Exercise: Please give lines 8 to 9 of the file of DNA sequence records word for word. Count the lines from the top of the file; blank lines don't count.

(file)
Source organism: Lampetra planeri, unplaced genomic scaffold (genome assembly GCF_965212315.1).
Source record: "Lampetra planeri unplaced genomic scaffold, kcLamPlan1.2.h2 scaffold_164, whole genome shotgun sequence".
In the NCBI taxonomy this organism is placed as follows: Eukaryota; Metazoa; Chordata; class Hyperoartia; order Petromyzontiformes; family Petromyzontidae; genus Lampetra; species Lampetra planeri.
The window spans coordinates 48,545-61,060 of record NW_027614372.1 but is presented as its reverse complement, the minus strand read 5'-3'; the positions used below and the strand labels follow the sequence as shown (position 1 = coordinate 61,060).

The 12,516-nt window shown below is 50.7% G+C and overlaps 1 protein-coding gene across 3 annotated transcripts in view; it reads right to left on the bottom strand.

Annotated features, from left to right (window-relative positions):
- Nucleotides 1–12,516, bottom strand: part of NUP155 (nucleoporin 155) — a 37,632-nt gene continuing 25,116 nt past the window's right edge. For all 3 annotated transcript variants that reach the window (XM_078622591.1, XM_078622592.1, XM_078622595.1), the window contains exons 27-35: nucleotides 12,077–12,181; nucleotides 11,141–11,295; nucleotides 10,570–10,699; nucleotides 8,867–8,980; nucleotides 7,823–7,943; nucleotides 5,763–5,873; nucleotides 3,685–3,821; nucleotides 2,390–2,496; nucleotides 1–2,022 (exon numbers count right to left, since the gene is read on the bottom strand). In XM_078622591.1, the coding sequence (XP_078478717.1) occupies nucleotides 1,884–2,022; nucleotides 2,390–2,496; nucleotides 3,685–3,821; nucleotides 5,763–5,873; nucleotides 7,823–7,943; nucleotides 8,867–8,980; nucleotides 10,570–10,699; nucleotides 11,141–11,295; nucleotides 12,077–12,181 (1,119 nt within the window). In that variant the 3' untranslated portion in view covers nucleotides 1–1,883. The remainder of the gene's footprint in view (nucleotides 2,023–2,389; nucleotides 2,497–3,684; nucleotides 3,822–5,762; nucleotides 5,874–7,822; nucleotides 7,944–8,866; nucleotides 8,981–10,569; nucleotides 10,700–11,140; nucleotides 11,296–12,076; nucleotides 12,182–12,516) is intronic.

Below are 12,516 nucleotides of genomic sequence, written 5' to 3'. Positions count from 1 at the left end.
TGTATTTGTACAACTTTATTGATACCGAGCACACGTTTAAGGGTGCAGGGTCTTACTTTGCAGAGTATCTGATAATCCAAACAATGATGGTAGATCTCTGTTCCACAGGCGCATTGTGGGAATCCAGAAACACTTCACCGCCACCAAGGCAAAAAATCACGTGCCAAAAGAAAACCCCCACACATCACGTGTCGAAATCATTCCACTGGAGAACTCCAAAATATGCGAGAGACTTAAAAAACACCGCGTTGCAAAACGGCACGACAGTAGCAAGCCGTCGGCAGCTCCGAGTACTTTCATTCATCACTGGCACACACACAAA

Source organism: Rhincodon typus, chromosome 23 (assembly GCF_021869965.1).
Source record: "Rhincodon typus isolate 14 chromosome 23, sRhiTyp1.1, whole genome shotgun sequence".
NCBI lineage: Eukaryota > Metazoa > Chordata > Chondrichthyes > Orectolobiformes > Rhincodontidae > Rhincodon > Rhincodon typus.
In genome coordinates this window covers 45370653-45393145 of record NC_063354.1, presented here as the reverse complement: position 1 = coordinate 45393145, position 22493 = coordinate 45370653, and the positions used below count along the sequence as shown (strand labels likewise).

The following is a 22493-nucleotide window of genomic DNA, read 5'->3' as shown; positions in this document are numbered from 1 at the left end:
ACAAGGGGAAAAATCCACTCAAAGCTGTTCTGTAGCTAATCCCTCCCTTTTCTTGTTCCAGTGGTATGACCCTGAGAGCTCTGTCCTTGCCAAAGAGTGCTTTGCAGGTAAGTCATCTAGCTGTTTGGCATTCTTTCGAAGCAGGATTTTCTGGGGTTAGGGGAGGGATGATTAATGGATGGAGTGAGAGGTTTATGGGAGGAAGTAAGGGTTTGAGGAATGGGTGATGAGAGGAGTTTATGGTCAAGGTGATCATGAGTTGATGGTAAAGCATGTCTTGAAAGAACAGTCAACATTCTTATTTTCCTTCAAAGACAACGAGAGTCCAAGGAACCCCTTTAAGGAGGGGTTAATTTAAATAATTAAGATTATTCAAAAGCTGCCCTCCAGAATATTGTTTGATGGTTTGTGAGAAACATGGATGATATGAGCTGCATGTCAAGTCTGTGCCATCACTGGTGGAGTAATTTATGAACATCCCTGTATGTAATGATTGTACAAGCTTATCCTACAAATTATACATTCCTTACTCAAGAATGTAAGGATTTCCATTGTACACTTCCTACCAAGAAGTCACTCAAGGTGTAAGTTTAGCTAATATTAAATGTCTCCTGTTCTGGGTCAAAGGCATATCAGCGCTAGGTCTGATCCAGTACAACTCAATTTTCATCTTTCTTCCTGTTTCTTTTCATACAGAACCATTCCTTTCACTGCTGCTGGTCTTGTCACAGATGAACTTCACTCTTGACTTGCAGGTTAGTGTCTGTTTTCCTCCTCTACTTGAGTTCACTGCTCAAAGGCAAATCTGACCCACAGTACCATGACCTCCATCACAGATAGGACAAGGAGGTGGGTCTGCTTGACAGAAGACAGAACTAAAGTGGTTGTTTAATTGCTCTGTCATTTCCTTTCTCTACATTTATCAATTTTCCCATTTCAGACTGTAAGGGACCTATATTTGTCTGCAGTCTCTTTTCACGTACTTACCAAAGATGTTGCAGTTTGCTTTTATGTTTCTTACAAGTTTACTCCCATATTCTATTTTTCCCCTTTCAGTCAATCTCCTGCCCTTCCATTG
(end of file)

Below are 12,516 nucleotides of genomic sequence, written 5' to 3'. Positions count from 1 at the left end.
TGTATTTGTACAACTTTATTGATACCGAGCACACGTTTAAGGGTGCAGGGTCTTACTTTGCAGAGTATCTGATAATCCAAACAATGATGGTAGATCTCTGTTCCACAGGCGCATTGTGGGAATCCAGAAACACTTCACCGCCACCAAGGCAAAAAATCACGTGCCAAAAGAAAACCCCCACACATCACGTGTCGAAATCATTCCACTGGAGAACTCCAAAATATGCGAGAGACTTAAAAAACACCGCGTTGCAAAACGGCACGACAGTAGCAAGCCGTCGGCAGCTCCGAGTACTTTCATTCATCACTGGCACACACACAAA